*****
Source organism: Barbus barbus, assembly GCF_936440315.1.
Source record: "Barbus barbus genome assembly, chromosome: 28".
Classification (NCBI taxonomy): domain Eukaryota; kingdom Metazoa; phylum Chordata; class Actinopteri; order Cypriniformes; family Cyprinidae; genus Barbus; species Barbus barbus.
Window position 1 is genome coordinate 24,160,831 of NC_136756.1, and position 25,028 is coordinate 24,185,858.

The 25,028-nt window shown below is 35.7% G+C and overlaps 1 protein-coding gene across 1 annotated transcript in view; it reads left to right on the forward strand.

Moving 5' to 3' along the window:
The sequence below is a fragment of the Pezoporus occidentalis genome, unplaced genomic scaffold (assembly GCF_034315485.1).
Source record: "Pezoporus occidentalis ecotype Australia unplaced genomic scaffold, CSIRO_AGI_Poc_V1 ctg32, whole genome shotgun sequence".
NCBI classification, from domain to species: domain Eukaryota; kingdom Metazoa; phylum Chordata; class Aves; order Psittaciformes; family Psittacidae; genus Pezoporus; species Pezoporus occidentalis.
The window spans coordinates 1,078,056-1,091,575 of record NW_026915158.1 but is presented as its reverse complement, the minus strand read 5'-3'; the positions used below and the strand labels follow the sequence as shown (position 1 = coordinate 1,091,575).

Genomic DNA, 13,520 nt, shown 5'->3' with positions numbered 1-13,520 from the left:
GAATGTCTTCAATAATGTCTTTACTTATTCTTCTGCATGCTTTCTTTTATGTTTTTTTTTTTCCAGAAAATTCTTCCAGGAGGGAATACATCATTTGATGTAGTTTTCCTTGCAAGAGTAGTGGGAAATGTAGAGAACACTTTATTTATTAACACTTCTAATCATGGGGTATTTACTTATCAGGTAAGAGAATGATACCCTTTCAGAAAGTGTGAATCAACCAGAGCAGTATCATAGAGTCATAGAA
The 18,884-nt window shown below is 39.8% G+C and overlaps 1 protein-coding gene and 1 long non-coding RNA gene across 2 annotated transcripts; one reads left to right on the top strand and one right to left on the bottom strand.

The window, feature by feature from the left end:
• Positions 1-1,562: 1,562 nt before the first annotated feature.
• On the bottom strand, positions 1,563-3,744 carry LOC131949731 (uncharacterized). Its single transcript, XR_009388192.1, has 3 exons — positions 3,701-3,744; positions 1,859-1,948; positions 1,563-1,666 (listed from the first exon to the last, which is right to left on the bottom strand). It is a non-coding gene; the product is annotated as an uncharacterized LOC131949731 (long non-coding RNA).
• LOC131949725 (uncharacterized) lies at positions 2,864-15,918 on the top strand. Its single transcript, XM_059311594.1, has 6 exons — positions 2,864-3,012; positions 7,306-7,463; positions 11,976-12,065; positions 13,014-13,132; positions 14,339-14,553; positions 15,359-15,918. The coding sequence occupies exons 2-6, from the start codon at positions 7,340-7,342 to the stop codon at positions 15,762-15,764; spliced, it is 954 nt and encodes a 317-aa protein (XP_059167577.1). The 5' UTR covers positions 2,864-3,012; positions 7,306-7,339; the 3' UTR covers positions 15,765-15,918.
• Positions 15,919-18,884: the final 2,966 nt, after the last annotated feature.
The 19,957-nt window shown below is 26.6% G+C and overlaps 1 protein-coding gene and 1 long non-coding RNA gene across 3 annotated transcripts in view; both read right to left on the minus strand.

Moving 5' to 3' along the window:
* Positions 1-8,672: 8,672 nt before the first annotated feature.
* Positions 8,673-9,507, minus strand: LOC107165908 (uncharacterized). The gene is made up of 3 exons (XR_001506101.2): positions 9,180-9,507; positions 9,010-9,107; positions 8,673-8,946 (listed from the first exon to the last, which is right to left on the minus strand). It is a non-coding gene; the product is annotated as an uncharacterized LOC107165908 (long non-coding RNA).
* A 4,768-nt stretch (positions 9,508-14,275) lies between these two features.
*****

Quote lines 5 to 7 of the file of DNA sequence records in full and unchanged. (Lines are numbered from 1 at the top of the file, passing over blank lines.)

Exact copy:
The 25,028-nt window shown below is 35.7% G+C and overlaps 1 protein-coding gene across 1 annotated transcript in view; it reads left to right on the forward strand.

Moving 5' to 3' along the window:
The sequence below is a fragment of the Pezoporus occidentalis genome, unplaced genomic scaffold (assembly GCF_034315485.1).